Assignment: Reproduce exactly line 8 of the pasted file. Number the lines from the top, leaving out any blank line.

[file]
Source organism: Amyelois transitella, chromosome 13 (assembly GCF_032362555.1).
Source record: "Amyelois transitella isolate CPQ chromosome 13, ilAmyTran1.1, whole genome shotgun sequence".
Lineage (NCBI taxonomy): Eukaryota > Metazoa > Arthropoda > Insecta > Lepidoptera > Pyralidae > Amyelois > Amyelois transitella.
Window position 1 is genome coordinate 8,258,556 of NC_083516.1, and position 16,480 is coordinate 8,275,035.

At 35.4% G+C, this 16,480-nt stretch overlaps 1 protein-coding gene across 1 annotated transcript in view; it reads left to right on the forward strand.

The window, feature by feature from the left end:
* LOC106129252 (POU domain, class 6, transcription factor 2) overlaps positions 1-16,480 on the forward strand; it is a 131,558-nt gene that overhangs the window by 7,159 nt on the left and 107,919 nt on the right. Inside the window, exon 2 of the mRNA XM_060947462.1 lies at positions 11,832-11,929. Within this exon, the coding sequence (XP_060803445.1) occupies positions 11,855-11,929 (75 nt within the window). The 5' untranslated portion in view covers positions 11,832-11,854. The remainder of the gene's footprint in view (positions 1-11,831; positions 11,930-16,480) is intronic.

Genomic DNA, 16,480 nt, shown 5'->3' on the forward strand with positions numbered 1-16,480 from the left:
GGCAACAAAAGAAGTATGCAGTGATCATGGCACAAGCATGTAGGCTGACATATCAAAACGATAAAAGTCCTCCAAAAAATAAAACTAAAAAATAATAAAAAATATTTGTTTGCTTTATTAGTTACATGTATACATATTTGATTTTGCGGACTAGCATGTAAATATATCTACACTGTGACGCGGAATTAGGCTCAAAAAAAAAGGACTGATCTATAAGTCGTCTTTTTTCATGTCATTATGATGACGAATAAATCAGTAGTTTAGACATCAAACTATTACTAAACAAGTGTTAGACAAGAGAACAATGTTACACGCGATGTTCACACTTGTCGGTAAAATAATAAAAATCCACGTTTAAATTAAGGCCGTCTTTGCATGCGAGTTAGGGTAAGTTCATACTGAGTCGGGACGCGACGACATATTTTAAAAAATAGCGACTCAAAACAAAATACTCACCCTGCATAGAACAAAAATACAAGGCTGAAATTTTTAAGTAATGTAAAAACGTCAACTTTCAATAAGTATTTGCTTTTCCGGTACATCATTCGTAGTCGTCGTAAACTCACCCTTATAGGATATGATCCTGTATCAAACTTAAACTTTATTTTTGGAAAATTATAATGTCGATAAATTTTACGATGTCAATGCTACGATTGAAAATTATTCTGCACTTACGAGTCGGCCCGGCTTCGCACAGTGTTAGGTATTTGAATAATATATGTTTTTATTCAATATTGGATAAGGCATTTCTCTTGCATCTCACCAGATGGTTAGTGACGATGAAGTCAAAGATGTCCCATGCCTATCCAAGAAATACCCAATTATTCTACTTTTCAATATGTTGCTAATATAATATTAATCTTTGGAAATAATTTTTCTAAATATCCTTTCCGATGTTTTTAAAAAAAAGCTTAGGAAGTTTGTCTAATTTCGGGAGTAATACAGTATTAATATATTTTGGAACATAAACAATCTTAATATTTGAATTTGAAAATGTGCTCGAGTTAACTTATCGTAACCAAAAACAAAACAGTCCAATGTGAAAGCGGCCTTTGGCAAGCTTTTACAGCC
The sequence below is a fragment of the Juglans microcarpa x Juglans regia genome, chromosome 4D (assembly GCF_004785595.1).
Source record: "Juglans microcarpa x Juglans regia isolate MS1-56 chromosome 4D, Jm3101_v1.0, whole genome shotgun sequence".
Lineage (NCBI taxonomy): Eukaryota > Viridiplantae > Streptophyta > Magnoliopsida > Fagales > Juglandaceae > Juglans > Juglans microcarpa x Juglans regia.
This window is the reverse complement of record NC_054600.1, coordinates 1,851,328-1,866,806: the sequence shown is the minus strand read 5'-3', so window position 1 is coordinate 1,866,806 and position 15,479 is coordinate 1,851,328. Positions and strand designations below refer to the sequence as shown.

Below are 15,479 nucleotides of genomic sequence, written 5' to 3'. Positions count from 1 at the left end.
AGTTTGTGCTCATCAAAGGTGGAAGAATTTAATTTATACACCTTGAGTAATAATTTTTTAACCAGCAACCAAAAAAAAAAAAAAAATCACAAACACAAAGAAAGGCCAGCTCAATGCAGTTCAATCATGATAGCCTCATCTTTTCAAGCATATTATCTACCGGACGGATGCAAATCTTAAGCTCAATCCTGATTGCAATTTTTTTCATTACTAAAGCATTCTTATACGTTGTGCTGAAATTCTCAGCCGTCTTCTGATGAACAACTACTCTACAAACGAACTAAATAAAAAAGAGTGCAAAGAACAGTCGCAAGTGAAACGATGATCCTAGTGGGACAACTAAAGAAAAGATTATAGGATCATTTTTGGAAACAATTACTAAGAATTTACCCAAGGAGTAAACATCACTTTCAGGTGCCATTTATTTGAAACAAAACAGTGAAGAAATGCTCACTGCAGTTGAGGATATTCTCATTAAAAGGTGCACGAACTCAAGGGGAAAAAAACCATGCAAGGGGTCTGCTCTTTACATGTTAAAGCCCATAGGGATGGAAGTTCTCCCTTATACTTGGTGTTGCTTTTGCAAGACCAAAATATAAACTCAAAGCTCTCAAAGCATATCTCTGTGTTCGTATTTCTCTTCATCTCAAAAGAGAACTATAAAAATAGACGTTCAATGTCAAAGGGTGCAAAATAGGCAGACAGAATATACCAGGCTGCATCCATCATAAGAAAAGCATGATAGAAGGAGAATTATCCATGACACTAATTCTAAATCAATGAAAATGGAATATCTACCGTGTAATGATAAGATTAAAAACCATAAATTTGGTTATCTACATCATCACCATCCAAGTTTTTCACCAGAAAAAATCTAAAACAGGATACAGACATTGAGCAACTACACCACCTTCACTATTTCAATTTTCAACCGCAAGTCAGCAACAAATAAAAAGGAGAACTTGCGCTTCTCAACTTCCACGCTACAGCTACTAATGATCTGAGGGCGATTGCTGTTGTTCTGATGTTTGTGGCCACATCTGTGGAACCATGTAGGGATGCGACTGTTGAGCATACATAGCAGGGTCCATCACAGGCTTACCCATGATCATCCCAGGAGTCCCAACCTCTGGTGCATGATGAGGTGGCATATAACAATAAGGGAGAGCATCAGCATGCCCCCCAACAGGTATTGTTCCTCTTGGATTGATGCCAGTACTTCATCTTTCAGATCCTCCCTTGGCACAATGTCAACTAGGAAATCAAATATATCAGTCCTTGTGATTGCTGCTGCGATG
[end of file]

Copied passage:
Genomic DNA, 16,480 nt, shown 5'->3' on the forward strand with positions numbered 1-16,480 from the left: